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5 july 2011

I can be startled by snakes – they make notoriously sudden movements out of dead stillness – but I am not afraid of them; I'm probably even a little too curious about basking snakes for my own good, given that I live in Texas, home of bad men and rattlesnakes. And I've eaten rattlesnake here in Texas: like chicken, true, but only if you think of the boniest, greasiest chicken imaginable. Snake fear and snake food are two of the many topics in Drake Stutesman's thought-provoking Snake, an early entry in the Reaktion Books Animal series.

Stutesman also discusses snake systematics, snake mythology, snake venom, snake style, and snakes in art. Through her study curves the shape of the snake, an "S" that she sees curling primordially around the human imagination. At times, even the suggestion of sinuousness is enough for Stutesman to identify some phenomenon or artwork with the colubrine. She sees snakes everywhere. Soon after reading this book, you will too.

Horses and dogs evolved into their present form thanks to close contact with human species, and modern humans have evolved in close companionship with horses and dogs; we are all symbionts of a sort. Snakes were around long before we were, though, and it might be said that humans (or more likely, our distant primate ancestors) evolved to have deep innate reactions to snakes. Snakes are dangerous things; being attuned from birth to avoid slithery S-shapes might have saved many a hominoid infant. As a result, once our species came to articulate its ideas about the world, snakes dominated our imaginations.

Like all the best Animal books, Snake is full of little units of lore that I won't soon forget. One of the little-sung heroes of herpetology is 18th-century scientist Felix Fontana, who "proved that [snake venom] was not toxic if swallowed and that only blood contact counted" (106). Mercifully, Stutesman doesn't explain the exact experimental procedure Fontana used to arrive at that finding.

Equally intriguing is a long discussion of something called "treacle." I'm used to "treacle" as the English term for what Americans call "molasses," and of course in its figurative sense of discourse so cloyingly saccharine that it cannot be taken unironically. But the English word "treacle" descends through the Romance languages from the Greek θηριακή [theriaké], which signifies the remedy for the bite of a wild animal: quintessentially, the bite of a snake. Like all good homeopathic preparations, medieval treacles were made from what bit you. Treacle used to consist of mashed-up snakes, opium, turpentine, wine, and spices, "mixed into a paste that is 75 per cent honey" (111). This concoction was exceedingly good treatment for snakebite, and for that matter just about anything else: pure honey is a good salve on its own, and opium will make you forget about anything the honey doesn't cure. Snake paste was mostly snake oil, but didn't hurt the preparation. I'm not quite sure how "treacle" came to mean molasses. And on the whole, I'm glad Tate & Lyle's Golden Syrup doesn't contain rattlesnake. But the process of turning a word from a cure-all into a dessert ingredient points up the wonderful arbitrary flux of language.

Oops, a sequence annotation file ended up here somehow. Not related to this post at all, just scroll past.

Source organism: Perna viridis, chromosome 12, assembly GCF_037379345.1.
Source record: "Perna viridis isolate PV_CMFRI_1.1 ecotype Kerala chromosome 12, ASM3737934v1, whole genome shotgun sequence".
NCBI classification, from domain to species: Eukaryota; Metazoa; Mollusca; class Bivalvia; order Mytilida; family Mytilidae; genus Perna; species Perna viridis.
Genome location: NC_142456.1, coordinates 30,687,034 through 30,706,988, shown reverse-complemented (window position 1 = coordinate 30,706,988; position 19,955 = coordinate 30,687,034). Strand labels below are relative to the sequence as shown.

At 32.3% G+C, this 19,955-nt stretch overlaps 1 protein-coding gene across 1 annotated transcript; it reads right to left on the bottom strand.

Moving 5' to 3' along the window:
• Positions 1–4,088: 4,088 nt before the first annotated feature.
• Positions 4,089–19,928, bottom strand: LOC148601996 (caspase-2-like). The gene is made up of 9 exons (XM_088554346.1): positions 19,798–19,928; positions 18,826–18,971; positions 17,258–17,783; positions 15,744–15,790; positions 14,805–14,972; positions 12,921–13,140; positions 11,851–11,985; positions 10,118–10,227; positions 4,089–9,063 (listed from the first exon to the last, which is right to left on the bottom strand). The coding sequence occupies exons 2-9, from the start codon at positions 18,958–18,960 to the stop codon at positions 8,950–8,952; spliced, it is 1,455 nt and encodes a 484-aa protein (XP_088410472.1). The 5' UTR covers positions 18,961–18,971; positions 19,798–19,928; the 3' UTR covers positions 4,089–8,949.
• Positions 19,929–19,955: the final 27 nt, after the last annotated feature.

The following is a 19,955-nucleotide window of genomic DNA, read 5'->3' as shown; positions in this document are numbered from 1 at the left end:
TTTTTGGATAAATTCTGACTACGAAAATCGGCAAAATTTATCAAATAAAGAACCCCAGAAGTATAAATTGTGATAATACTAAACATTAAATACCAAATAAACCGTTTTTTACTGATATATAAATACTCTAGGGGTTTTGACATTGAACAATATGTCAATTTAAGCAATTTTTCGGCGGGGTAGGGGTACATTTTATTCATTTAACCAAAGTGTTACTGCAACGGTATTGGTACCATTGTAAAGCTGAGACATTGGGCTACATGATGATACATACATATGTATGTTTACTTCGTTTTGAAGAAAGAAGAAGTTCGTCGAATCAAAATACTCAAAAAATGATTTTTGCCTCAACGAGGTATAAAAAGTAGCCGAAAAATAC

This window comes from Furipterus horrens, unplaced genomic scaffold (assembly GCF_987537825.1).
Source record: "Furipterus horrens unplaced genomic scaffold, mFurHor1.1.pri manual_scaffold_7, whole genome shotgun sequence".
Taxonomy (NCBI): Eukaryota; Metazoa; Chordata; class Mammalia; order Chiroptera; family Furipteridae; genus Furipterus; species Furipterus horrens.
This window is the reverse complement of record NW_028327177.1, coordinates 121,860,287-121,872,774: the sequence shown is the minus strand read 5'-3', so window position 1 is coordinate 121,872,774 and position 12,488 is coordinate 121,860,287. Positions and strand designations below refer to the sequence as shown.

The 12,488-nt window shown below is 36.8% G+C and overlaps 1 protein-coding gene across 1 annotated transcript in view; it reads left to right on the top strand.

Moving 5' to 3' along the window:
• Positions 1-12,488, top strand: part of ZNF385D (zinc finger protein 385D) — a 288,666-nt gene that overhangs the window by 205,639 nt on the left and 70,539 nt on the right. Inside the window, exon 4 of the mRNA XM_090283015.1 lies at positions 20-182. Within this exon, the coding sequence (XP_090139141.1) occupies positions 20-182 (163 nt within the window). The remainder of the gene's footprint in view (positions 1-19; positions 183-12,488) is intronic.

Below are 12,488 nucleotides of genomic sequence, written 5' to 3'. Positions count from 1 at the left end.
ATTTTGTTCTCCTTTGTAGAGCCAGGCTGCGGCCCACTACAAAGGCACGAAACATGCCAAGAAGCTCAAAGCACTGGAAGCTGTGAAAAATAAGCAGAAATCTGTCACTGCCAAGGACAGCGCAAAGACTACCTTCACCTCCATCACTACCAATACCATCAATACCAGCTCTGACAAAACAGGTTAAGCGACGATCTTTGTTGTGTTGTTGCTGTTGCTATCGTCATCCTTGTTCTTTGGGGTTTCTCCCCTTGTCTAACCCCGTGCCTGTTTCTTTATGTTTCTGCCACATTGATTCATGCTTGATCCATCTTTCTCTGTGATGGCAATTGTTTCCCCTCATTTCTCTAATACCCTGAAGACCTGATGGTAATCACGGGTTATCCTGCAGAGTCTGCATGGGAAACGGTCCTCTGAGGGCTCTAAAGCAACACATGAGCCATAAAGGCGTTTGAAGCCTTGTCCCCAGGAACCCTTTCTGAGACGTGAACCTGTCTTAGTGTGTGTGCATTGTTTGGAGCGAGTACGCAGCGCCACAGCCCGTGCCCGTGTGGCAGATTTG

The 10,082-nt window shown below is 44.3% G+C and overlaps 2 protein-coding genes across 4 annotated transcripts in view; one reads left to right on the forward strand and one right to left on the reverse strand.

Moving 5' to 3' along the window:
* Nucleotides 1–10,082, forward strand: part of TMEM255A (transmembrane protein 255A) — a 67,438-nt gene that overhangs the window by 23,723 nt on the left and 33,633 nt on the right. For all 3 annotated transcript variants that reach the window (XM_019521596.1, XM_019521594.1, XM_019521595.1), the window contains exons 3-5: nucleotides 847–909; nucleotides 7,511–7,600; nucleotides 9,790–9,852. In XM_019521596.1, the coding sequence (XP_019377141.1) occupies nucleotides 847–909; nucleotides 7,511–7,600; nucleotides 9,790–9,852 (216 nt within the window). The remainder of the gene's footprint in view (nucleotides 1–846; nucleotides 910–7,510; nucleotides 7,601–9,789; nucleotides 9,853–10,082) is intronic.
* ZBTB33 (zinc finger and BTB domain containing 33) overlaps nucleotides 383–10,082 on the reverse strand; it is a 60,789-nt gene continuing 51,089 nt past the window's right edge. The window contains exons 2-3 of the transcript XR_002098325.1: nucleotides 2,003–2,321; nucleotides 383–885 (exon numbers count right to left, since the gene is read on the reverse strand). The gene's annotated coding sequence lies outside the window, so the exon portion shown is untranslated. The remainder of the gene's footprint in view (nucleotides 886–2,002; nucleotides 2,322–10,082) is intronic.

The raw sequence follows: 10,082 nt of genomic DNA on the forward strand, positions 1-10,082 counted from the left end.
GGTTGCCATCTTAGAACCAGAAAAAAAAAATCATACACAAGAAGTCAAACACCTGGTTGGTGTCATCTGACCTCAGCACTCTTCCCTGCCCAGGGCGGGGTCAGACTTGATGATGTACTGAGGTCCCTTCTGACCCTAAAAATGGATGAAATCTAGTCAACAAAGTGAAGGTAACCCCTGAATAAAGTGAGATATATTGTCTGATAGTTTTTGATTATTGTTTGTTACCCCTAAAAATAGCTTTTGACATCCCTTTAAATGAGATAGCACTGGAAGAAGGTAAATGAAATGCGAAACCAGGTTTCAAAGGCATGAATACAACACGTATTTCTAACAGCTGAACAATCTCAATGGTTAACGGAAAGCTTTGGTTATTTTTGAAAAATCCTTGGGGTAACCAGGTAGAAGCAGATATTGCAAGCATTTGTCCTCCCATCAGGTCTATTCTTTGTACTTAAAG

One cavil: Snake needs a transfusion of commas. Written by an American, edited in England, the book is printed in China and possibly not proofread anywhere. (Lack of copy-editing care is the sole weakness of this otherwise marvelous series.) Here's a sample sentence: "People have been known to die of fright when bitten by a harmless serpent and one of the most common anxiety dream animals is the snake but interpretations of why this is vary" (146-47). Nobody's been known to die from the stress of parsing an unpunctuated sentence, but that comes close to being a test case.

Stutesman, Drake. Snake. London: Reaktion, 2005.